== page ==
Author Topic: Question about childhood toys and if they really define us  (Read 1560 times)

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Amaki

Ok I had no better 'catchy' title for this, but Ive read and talked with a few people and I mean honestly from experience as well I really dont believe that they do. A lot of kids are bought toys and told play with these that doesn't mean much right, I know my best friend who is in the same boat gender dysphoria wise I talk with her a lot, she did have barbies and what not but she also have toys like Terminator and anything Alien(movie not just aliens lol). But growing up I played more with like Lego's and K'nex it didn't change how I felt or feel now.

Mostly I think its an argument from the older generation trying to justify why we are how we are with no real proof, I guess Im just looking to see what type of toys everyone had growing up

I did enjoy playing imagination style games but its not like I was ever rolled as the mom or anything either lol I dont know 

Offline Doreen

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Re: Question about childhood toys and if they really define us
« Reply #1 on: May 31, 2018, 11:13:12 pm »
Ok I had no better 'catchy' title for this, but Ive read and talked with a few people and I mean honestly from experience as well I really dont believe that they do. A lot of kids are bought toys and told play with these that doesn't mean much right, I know my best friend who is in the same boat gender dysphoria wise I talk with her a lot, she did have barbies and what not but she also have toys like Terminator and anything Alien(movie not just aliens lol). But growing up I played more with like Lego's and K'nex it didn't change how I felt or feel now.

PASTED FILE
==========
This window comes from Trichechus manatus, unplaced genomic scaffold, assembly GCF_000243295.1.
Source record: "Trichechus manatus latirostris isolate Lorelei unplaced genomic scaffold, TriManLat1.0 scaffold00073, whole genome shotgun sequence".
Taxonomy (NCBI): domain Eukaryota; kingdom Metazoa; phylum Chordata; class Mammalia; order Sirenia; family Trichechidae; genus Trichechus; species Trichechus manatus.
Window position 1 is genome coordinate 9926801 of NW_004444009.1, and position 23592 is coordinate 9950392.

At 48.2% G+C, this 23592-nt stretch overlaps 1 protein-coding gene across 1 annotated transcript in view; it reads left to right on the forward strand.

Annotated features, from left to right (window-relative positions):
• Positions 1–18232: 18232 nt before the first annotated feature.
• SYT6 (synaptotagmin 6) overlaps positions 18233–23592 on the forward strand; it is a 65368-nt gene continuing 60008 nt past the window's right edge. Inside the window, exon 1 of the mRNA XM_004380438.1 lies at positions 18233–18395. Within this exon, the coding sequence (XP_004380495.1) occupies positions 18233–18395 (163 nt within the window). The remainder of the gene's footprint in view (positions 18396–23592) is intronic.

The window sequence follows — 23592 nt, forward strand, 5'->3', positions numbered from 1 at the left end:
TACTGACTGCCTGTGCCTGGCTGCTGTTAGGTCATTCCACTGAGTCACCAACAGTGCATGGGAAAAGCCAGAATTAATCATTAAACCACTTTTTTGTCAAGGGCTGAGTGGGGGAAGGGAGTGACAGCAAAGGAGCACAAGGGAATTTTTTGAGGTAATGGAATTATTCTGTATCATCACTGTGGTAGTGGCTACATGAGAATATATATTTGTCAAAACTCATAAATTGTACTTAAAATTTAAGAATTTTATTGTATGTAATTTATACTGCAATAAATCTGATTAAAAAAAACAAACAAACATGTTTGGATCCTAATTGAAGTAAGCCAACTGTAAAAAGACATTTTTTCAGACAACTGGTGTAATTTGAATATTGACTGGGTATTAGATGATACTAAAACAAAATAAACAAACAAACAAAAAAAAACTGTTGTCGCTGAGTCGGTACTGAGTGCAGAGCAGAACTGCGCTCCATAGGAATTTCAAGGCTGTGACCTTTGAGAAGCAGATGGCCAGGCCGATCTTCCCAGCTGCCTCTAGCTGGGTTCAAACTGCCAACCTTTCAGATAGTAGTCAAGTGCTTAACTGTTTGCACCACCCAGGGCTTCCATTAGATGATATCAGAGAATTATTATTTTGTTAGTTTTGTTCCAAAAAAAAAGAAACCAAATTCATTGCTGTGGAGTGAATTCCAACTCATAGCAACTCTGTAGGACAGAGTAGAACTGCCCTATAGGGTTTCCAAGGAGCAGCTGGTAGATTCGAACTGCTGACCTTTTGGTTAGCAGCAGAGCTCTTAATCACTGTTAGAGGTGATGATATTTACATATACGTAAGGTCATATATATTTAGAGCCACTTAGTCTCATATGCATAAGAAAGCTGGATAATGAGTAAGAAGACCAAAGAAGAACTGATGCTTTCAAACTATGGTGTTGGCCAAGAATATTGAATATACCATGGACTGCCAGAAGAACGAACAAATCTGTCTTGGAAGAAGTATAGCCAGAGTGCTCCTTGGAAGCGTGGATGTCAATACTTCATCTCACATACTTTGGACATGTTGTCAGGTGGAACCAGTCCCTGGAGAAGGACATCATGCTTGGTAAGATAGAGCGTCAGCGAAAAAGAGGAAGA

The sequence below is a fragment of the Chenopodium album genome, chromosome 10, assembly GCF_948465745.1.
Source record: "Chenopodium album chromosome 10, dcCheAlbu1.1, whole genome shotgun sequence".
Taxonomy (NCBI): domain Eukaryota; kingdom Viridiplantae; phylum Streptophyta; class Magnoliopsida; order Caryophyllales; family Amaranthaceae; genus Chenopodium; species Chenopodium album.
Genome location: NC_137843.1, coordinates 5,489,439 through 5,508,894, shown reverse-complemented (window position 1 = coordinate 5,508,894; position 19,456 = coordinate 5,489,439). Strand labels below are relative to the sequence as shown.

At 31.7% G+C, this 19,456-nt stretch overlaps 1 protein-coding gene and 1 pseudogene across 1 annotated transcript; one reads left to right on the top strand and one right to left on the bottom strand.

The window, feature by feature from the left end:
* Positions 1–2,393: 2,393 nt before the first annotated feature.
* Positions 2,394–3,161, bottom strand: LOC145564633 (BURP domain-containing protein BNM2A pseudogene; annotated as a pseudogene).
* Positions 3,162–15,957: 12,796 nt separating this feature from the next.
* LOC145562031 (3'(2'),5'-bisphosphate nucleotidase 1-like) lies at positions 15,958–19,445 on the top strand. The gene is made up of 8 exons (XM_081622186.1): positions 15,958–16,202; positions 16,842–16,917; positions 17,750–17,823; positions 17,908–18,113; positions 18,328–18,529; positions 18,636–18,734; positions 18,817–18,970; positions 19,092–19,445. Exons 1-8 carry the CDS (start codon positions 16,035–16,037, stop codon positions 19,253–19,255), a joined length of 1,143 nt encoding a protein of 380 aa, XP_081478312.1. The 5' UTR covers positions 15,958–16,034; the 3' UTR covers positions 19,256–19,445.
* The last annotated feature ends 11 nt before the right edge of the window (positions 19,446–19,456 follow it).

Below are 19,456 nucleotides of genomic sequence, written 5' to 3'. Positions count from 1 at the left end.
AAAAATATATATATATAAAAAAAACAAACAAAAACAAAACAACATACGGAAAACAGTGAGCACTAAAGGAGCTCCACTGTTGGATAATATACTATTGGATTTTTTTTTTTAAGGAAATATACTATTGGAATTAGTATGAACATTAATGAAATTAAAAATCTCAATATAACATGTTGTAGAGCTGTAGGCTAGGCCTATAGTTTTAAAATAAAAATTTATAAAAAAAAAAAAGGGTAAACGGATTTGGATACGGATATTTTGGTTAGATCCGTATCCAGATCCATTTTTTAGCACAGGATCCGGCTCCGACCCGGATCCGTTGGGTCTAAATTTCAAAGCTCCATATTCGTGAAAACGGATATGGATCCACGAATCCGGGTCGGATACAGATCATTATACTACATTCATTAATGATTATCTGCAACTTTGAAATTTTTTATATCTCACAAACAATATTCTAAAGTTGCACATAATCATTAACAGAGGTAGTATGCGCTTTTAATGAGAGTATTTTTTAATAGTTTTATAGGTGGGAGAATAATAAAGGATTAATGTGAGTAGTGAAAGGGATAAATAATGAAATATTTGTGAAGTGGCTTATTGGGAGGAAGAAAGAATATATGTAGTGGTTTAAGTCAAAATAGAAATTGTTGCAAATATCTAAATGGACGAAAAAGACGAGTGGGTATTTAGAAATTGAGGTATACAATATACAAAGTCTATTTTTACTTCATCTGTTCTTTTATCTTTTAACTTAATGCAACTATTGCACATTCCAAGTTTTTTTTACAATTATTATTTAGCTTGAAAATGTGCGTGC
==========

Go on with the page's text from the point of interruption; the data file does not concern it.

Mostly I think its an argument from the older generation trying to justify why we are how we are with no real proof, I guess Im just looking to see what type of toys everyone had growing up

I did enjoy playing imagination style games but its not like I was ever rolled as the mom or anything either lol I dont know